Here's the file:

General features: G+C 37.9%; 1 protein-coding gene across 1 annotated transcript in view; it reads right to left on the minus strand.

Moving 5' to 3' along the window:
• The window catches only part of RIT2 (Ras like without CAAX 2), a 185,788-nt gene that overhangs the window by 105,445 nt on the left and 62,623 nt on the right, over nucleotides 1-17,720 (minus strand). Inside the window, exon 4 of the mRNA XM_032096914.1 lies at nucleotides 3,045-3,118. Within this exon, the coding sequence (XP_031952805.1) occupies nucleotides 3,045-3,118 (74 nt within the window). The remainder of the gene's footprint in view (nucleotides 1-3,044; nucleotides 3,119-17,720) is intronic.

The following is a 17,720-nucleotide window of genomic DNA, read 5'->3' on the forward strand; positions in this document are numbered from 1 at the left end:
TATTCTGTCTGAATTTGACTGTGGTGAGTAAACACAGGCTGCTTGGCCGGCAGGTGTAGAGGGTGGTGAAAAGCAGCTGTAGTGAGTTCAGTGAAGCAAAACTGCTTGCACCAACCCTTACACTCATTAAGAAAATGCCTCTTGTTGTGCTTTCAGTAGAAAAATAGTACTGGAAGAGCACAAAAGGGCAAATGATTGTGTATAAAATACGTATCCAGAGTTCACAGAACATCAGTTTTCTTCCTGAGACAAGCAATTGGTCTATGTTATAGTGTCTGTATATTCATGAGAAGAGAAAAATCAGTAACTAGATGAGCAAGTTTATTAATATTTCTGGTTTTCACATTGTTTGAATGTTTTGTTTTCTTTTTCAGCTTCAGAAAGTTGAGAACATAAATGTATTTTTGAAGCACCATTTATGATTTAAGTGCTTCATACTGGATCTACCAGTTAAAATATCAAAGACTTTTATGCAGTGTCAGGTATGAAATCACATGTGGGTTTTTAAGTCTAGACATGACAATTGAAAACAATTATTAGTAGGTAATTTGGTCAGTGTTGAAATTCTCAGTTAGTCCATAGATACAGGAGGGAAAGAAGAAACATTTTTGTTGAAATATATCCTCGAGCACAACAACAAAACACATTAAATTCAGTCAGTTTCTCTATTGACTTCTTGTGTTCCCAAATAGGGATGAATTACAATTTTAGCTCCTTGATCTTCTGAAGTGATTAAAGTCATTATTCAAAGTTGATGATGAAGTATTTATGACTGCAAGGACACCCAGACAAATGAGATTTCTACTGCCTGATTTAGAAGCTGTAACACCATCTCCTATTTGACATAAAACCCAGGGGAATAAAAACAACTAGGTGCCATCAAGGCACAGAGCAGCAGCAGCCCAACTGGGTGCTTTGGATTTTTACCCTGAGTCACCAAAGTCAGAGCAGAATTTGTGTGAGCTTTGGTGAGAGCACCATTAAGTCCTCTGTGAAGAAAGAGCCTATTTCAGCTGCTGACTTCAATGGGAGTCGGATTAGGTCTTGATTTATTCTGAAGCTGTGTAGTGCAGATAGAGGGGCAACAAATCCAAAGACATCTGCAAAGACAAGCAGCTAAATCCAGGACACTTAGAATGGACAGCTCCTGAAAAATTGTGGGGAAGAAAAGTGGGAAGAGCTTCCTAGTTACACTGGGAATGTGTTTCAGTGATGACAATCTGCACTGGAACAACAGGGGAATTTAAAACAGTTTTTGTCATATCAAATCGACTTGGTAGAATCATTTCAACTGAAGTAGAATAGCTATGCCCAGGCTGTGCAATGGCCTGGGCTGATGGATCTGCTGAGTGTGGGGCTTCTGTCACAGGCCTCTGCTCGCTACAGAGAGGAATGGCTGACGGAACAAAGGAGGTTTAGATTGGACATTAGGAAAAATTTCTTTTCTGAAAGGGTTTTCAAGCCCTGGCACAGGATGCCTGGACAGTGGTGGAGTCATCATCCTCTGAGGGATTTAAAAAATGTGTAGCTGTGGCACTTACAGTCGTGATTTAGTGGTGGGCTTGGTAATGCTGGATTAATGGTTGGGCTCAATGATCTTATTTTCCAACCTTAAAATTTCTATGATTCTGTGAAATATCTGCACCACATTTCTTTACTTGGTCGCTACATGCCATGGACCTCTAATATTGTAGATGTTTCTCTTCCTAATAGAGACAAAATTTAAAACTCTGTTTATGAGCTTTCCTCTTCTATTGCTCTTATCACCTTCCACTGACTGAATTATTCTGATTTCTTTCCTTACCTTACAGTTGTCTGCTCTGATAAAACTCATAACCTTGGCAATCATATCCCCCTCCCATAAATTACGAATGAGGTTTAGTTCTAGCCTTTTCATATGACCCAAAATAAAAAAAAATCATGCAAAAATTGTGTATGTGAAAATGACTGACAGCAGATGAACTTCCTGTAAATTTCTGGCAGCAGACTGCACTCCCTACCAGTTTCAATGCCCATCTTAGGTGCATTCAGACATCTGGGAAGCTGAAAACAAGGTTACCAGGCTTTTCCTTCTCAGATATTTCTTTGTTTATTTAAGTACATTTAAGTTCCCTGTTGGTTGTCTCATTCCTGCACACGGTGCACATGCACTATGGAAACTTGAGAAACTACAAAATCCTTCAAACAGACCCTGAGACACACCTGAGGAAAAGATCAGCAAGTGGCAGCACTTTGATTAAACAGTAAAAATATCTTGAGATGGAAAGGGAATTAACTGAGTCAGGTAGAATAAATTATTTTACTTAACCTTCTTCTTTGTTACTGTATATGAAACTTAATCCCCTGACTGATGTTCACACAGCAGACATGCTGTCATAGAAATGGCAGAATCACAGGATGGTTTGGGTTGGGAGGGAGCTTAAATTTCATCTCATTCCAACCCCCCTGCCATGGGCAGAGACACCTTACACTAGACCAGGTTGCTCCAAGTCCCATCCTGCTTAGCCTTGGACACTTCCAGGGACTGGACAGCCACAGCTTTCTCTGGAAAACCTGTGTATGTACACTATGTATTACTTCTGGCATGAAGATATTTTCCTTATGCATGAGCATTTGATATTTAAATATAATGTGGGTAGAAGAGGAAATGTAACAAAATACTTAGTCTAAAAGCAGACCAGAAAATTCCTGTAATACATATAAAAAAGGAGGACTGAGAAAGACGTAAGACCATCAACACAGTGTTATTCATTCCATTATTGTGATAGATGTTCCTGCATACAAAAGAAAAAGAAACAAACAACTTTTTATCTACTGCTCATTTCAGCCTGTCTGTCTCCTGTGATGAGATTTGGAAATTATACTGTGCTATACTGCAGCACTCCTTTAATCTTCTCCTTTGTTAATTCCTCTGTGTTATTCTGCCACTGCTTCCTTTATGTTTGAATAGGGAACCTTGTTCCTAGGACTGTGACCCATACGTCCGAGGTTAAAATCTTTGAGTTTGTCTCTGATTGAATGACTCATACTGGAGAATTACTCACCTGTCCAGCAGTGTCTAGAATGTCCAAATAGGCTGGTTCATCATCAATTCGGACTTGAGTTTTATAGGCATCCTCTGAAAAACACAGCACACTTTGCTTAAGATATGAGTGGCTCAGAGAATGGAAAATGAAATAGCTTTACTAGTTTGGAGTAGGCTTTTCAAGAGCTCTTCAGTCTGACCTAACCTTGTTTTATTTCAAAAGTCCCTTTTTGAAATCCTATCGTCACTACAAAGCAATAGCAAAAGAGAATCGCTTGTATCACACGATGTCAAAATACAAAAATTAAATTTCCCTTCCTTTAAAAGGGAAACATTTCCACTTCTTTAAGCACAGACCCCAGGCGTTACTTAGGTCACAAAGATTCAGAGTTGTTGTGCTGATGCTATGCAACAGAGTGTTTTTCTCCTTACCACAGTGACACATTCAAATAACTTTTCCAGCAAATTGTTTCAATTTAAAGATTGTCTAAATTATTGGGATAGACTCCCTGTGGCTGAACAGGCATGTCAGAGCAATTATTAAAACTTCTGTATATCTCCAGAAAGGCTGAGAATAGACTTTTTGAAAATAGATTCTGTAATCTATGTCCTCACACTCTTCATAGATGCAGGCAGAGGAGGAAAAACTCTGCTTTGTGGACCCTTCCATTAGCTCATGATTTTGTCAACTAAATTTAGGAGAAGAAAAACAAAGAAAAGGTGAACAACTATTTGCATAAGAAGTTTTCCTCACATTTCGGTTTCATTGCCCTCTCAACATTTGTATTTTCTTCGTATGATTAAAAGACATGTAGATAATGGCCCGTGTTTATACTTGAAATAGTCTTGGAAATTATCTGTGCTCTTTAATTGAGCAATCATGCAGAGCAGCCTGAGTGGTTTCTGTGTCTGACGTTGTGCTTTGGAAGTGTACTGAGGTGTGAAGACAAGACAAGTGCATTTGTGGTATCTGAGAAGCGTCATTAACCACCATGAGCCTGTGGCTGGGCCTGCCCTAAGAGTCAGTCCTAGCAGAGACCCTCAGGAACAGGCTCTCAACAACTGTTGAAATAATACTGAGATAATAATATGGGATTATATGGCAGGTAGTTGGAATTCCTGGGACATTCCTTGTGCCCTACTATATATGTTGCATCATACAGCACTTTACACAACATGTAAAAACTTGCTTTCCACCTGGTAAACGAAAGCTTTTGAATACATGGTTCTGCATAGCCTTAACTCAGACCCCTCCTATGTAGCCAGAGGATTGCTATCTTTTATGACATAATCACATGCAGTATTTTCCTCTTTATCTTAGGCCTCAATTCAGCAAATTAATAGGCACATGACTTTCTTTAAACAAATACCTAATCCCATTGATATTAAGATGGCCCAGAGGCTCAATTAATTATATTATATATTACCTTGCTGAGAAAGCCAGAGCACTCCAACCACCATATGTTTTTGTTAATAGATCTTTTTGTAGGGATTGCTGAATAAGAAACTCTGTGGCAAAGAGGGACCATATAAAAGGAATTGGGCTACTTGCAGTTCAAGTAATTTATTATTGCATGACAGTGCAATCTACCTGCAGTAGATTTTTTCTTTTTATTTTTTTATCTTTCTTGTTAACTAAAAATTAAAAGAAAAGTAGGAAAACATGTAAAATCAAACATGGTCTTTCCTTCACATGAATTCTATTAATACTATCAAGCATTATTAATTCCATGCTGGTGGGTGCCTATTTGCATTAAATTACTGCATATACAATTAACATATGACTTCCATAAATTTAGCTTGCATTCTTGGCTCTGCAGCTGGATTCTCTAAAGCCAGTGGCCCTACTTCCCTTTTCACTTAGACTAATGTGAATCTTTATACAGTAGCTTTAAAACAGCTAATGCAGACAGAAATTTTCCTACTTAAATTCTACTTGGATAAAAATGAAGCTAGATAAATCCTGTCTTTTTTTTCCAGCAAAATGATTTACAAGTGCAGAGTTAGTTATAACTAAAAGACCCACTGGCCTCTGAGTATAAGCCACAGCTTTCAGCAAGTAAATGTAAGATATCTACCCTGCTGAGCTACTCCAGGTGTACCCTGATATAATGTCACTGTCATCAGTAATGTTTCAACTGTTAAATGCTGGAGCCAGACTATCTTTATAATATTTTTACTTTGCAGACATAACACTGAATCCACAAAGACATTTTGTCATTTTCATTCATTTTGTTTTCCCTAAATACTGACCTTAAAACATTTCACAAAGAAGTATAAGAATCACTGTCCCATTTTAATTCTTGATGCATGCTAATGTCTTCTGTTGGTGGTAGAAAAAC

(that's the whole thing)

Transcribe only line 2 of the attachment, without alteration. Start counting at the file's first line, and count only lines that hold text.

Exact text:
Moving 5' to 3' along the window: